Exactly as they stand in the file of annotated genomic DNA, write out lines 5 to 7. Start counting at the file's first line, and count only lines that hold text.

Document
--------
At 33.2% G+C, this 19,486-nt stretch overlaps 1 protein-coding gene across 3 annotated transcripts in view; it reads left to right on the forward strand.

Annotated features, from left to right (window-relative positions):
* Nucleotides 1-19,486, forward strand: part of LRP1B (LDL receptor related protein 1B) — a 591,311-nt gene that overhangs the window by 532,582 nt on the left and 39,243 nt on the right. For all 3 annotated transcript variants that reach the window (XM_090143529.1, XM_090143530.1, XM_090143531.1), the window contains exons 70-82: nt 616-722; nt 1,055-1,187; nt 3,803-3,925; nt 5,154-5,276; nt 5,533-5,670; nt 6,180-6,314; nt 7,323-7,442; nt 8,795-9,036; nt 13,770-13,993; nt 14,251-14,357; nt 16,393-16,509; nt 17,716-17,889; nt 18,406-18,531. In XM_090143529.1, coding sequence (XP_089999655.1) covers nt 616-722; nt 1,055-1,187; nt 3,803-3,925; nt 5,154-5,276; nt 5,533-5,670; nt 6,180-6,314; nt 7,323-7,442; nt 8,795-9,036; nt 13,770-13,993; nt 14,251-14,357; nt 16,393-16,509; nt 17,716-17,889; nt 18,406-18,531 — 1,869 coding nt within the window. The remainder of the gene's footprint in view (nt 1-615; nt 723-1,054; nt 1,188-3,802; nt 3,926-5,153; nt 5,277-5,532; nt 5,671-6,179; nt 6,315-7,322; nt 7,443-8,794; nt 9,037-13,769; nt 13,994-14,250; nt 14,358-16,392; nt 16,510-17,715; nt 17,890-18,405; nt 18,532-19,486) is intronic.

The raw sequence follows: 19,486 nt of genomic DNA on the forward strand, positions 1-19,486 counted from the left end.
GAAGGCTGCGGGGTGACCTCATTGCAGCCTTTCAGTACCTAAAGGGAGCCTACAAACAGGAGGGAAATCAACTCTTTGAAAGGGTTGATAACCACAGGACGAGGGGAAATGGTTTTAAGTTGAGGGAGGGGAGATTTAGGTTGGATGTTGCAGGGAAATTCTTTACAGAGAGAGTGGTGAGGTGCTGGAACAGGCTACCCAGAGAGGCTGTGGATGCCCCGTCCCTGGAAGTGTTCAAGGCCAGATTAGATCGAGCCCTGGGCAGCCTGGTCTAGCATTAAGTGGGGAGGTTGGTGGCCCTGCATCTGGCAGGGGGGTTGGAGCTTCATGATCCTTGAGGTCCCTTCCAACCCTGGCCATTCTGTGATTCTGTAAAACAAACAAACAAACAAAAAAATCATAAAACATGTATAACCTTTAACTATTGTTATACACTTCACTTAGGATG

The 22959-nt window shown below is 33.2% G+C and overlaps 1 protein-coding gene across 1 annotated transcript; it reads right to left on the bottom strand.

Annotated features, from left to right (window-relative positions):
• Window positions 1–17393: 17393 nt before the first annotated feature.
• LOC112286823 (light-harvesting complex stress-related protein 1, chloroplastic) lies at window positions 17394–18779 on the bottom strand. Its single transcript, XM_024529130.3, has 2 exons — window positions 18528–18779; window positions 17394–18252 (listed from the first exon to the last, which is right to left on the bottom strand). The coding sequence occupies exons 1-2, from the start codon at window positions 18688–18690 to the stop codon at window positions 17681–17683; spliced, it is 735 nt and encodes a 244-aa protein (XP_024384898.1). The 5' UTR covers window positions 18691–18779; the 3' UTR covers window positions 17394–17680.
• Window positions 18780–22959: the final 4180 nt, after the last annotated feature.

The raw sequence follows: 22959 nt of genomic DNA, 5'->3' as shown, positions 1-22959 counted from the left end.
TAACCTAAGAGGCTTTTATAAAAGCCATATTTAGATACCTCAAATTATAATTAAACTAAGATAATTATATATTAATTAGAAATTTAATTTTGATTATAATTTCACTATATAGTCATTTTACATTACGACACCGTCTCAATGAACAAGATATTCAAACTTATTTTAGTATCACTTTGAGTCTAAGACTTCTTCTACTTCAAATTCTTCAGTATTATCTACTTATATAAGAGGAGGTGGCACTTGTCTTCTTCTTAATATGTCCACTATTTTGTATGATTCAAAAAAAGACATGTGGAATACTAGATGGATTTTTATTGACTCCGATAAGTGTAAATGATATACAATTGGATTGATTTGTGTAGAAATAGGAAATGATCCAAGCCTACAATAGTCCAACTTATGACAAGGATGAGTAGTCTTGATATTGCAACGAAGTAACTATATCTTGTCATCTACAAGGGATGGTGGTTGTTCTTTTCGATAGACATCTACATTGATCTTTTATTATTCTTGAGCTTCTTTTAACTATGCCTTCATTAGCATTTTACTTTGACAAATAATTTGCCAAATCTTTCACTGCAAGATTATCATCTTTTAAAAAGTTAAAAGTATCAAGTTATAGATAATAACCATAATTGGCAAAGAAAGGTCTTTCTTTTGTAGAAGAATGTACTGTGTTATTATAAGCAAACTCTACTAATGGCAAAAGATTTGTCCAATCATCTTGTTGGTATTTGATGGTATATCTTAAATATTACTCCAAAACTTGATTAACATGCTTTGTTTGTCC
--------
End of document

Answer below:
GAAGGCTGCGGGGTGACCTCATTGCAGCCTTTCAGTACCTAAAGGGAGCCTACAAACAGGAGGGAAATCAACTCTTTGAAAGGGTTGATAACCACAGGACGAGGGGAAATGGTTTTAAGTTGAGGGAGGGGAGATTTAGGTTGGATGTTGCAGGGAAATTCTTTACAGAGAGAGTGGTGAGGTGCTGGAACAGGCTACCCAGAGAGGCTGTGGATGCCCCGTCCCTGGAAGTGTTCAAGGCCAGATTAGATCGAGCCCTGGGCAGCCTGGTCTAGCATTAAGTGGGGAGGTTGGTGGCCCTGCATCTGGCAGGGGGGTTGGAGCTTCATGATCCTTGAGGTCCCTTCCAACCCTGGCCATTCTGTGATTCTGTAAAACAAACAAACAAACAAAAAAATCATAAAACATGTATAACCTTTAACTATTGTTATACACTTCACTTAGGATG

The 22959-nt window shown below is 33.2% G+C and overlaps 1 protein-coding gene across 1 annotated transcript; it reads right to left on the bottom strand.

Annotated features, from left to right (window-relative positions):